String x = "wahoo";

x += " yeah yeah yeah";

a new string is created, whereas with the string builder you are just adding to a variable.

string builders are overkill for building up a literal.

if these are the only two bad habits you are learning from the book you are lucky. I'm reading through the book myself and to be honest it's not very well put together.

I think in this case however the readability of the code makes it okay, he's already told you not to this this elsewhere and I seem to remember there being a disclaimer somewhere that the code is simplified.

code in text books rarely handles exceptions, or checks for null, or ensures that the text is appropriate for the current locale, thats because thats not what the code snippet is trying to illustrate. The same applies to Magic strings technically but thats a different kettle of fish.

expresso wrote re: Learning 'bad coding practices' while studying for a Certification :(
on 07-15-2007 11:07 PM

I think that StringBuilder is great for longer string concatenation.  But for just a few concatenations (like up to maybe 4) it's fine to use  +

expresso wrote re: Learning 'bad coding practices' while studying for a Certification :(
on 07-15-2007 11:08 PM

basically per your point t though yes...the author was just lazy.  At the least, he should have explained why he was using +.  I know that in other good books, the authors know what they are doing, and take the time out to explain in a quick sentence why they deviated....definitely poor writing there.

ericboyd wrote re: Learning 'bad coding practices' while studying for a Certification :(
on 07-16-2007 10:12 PM

I am not a fan of "+" string concatenation. I think String.Format is the best option for this situation and is by far the cleanest out of the three options. As a rule of thumb, you typically will get a significant performance increase using the StringBuilder class when looping and concatenanting large strings.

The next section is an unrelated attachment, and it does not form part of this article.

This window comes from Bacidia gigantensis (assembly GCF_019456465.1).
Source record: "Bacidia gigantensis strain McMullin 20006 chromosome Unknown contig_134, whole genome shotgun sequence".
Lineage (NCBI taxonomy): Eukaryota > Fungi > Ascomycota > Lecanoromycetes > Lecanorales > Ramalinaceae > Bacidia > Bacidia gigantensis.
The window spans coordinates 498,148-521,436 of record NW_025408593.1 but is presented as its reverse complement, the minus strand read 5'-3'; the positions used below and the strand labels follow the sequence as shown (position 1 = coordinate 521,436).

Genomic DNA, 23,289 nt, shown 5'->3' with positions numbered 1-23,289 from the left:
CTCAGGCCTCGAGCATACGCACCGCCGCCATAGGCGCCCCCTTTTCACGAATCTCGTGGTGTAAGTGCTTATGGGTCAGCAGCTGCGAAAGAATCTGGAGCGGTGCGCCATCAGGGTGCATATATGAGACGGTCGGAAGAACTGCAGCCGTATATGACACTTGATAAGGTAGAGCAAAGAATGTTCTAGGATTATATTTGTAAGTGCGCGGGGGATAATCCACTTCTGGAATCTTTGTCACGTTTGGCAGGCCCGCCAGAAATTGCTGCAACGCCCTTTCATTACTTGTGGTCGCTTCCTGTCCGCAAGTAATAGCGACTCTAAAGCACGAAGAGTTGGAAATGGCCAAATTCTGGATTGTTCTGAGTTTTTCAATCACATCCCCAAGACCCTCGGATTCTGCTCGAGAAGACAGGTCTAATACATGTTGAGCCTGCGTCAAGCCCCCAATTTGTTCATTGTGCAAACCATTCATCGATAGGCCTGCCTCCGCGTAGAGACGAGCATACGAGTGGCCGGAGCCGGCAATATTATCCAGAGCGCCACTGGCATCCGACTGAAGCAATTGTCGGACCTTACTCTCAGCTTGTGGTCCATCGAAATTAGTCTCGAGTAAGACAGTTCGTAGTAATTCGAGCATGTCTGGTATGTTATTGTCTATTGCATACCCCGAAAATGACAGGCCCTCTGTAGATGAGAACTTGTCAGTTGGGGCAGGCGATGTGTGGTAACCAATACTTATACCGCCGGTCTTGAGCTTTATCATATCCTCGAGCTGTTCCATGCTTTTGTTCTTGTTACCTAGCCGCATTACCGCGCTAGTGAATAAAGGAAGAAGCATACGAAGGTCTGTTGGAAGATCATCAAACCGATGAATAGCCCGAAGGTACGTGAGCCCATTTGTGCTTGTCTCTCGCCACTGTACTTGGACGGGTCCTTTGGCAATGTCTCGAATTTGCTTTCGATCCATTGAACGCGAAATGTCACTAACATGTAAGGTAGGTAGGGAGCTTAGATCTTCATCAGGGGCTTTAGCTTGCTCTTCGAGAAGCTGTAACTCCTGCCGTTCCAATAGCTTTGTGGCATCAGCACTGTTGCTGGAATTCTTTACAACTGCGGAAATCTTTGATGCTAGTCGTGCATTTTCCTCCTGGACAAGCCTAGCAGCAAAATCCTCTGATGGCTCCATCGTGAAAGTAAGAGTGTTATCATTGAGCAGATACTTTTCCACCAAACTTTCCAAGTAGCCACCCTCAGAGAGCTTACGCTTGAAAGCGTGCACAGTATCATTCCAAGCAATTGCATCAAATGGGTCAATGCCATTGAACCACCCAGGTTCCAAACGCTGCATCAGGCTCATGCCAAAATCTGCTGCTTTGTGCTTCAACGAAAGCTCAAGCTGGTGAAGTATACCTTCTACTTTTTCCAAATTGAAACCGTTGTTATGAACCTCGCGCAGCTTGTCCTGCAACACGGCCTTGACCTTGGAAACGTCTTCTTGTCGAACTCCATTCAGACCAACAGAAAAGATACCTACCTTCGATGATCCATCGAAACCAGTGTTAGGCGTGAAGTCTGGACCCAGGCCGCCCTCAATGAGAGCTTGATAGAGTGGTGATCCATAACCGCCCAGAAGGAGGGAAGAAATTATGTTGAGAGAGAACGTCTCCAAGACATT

public override string ToString()    

{      

    return name + " was born on " + dateOfBirth.ToShortDateString() + " and is " + age.ToString() + " years old."    

}  

public override string ToString()

{

    StringBuilder sb = new StringBuilder();

    sb.Append(name);

    sb.Append(" was born on ");

    sb.Append(dateOfBirth.ToShortDateString());

    sb.Append(" and is ");

    sb.Append(age);

    sb.Append(" years old.");

    return sb.ToString();

}

public override string ToString()

{

    return string.Format("{0} was born on {1} and is {2} years old.", name, dateOfBirth.ToShortDateString(), age);

}

gazza wrote re: Learning 'bad coding practices' while studying for a Certification :(
on 08-23-2007 9:30 AM

If you look at the msil produced, you'll see for the + operator for 2 or 3 values that it is replaced under the hood by String.Concat(), and is much more readable.

String.Format() creates a StringBuilder under the hood, and is much too heavyweight for this simple case.

Definitely use a StringBuilder if you're creating loads of strings, in a loop etc (I think I read on an msdn article that if you're adding over 16 strings the overhead of StringBuilder becomes less than the overhead of too many string allocations).

anima wrote re: Learning 'bad coding practices' while studying for a Certification :(
on 01-09-2008 8:55 AM

because all comments here have been with a degree of intellgence and there has to be at least one of these everywhere on the net:

lol stfu noob u dnt know wht u on about book is good not bad haha XD